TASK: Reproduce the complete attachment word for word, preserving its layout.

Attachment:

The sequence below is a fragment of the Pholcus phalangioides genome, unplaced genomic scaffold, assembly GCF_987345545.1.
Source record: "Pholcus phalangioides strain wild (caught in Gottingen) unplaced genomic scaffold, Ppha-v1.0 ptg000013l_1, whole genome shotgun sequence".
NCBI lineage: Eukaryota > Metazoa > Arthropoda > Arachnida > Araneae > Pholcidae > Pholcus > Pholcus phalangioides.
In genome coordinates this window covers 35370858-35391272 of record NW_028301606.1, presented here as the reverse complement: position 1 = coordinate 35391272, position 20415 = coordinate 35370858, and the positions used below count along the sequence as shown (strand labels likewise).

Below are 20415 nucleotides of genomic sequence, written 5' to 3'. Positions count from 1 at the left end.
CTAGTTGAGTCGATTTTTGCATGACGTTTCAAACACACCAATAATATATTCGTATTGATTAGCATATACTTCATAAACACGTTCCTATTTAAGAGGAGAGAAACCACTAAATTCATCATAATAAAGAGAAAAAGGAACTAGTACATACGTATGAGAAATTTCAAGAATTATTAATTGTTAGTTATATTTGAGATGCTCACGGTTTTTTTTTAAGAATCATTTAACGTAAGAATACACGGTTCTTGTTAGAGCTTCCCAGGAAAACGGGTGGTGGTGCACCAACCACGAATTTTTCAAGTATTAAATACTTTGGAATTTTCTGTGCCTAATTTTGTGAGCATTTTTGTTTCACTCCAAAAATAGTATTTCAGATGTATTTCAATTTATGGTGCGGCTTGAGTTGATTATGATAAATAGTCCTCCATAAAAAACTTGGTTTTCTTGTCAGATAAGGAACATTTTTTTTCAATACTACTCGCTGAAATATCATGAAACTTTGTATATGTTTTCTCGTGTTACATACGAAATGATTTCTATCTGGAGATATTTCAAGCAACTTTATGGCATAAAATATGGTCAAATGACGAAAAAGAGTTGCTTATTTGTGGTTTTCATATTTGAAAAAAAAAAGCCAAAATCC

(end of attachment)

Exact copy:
The sequence below is a fragment of the Pholcus phalangioides genome, unplaced genomic scaffold, assembly GCF_987345545.1.
Source record: "Pholcus phalangioides strain wild (caught in Gottingen) unplaced genomic scaffold, Ppha-v1.0 ptg000013l_1, whole genome shotgun sequence".
NCBI lineage: Eukaryota > Metazoa > Arthropoda > Arachnida > Araneae > Pholcidae > Pholcus > Pholcus phalangioides.
In genome coordinates this window covers 35370858-35391272 of record NW_028301606.1, presented here as the reverse complement: position 1 = coordinate 35391272, position 20415 = coordinate 35370858, and the positions used below count along the sequence as shown (strand labels likewise).

Below are 20415 nucleotides of genomic sequence, written 5' to 3'. Positions count from 1 at the left end.
CTAGTTGAGTCGATTTTTGCATGACGTTTCAAACACACCAATAATATATTCGTATTGATTAGCATATACTTCATAAACACGTTCCTATTTAAGAGGAGAGAAACCACTAAATTCATCATAATAAAGAGAAAAAGGAACTAGTACATACGTATGAGAAATTTCAAGAATTATTAATTGTTAGTTATATTTGAGATGCTCACGGTTTTTTTTTAAGAATCATTTAACGTAAGAATACACGGTTCTTGTTAGAGCTTCCCAGGAAAACGGGTGGTGGTGCACCAACCACGAATTTTTCAAGTATTAAATACTTTGGAATTTTCTGTGCCTAATTTTGTGAGCATTTTTGTTTCACTCCAAAAATAGTATTTCAGATGTATTTCAATTTATGGTGCGGCTTGAGTTGATTATGATAAATAGTCCTCCATAAAAAACTTGGTTTTCTTGTCAGATAAGGAACATTTTTTTTCAATACTACTCGCTGAAATATCATGAAACTTTGTATATGTTTTCTCGTGTTACATACGAAATGATTTCTATCTGGAGATATTTCAAGCAACTTTATGGCATAAAATATGGTCAAATGACGAAAAAGAGTTGCTTATTTGTGGTTTTCATATTTGAAAAAAAAAAGCCAAAATCC